While advisors have a real opportunity to build the advisory business of their dreams in the RIA space, it’s the clients who stand to gain the most
The conversations around movement to the independent space often center around the “big picture”: The opportunity for an advisor to get out from under the auspices of a larger firm to build an enterprise and legacy based on his own vision and terms.
When talking about the independent space, the focus is typically on the benefits for advisors; the added freedom, flexibility and control, and ability to build an enterprise notwithstanding. Yet while the benefits to entrepreneurial advisors – especially those considering the RIA path – are quite clear, there’s another beneficiary to consider: The clients.
What are the client-side advantages of a move to an RIA?
For advisors willing to do the heavy lifting of building their own practice, joining an existing RIA, or going some version of supported or quasi-independence, the independent space offers demonstrable advantages to both advisors and clients alike. Consider the following:
- Open Architecture
RIAs are held to a fiduciary standard; to do what’s best for their clients. Because there are no platform restrictions, advisors can shop “The Street” for best-in-class products, services and pricing in all categories, such as banking and lending, or access to managers, which translates into more optionality and thus greater value for clients.
- Control of Expenses
Regardless of how “lean” an employee advisor runs his business, the take-home economy is determined by two factors: revenue generated and length of service. RIA principals, however, only pay for the essential goods and services they consume, and are compensated from the free cash flow of their businesses—which can translate into a cost savings passed on to clients. And because independent advisors control their fees, clients are typically charged on services they utilize—a billing process that is far more transparent and client friendly.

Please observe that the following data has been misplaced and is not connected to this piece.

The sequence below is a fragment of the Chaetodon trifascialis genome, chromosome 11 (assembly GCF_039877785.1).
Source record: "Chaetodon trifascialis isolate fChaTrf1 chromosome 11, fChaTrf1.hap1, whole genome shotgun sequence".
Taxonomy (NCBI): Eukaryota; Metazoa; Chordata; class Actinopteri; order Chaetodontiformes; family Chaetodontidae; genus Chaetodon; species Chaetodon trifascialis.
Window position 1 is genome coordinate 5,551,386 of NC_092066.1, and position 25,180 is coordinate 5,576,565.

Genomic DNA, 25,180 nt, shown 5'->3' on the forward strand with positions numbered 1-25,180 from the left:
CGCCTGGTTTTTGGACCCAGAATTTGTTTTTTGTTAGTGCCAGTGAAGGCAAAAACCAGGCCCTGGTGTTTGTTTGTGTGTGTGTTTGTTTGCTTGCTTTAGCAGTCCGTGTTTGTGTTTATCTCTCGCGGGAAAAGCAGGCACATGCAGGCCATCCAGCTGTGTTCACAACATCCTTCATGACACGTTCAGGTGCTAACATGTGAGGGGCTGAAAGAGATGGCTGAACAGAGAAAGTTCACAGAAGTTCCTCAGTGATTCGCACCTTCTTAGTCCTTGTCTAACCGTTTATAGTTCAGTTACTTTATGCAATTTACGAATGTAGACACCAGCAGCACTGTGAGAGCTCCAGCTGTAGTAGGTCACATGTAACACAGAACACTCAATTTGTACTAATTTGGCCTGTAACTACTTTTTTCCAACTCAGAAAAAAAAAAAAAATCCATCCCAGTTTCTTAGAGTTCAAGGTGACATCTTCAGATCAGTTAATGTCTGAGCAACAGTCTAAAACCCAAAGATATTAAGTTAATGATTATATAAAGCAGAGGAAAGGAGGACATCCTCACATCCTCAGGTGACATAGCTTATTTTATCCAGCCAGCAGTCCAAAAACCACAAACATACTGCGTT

- Business Customization
RIAs can customize the client experience—especially important for advisors working with high net worth and ultra-high net worth families. Principals can build a bespoke firm, designed to provide best-in-class service to their clients. As long as the firm remains compliant with applicable laws, they have free rein to service clients and maintain outside business activities as they see fit, allowing advisors to offer customized holistic advice, including tax and estate and insurance planning, loan management and even the ability to invest alongside clients in direct private deals.
Access to state-of-the-art, integrated technology options in the RIA space allows advisors to create far more sophisticated and customized client reports, financial plans and client portals. An RIA can also turn to the most innovative and efficient technologies on the market (i.e., CRM, reporting and trading) instead of relying upon a clunky and proprietary technology stack, allowing clients to have a clearer understanding of their accounts and full financial picture.
- Enhanced Service Offerings
Advisory teams that service HNW and UHNW clients are often frustrated by compliance restrictions that arise when firms manage to the lowest common denominator. Eliminating bureaucracy helps improve efficiency, resulting in an enhanced client service experience. This type of client service environment can allow firms to segment their client base and offer “white glove service.” Without account minimums, the advisor can provide a more streamlined service to emerging HNW relationships.
- Marketing and Social Media
Independent advisors can build their own brand, rather than the brand defined by their employing firm. They are also allowed to use social media to communicate with their clients, without the oversight of their firm. This opens up the lines of communications with clients and allows them to offer information that is based on relevancy rather than generic mass marketing defined by the firm.
The fact remains that independence isn’t right for every advisor, and that’s ok. But for entrepreneurial advisors who want to build an enduring legacy, that legacy has great potential for providing positive outcomes for clients as well. And isn’t that what being a fiduciary is all about?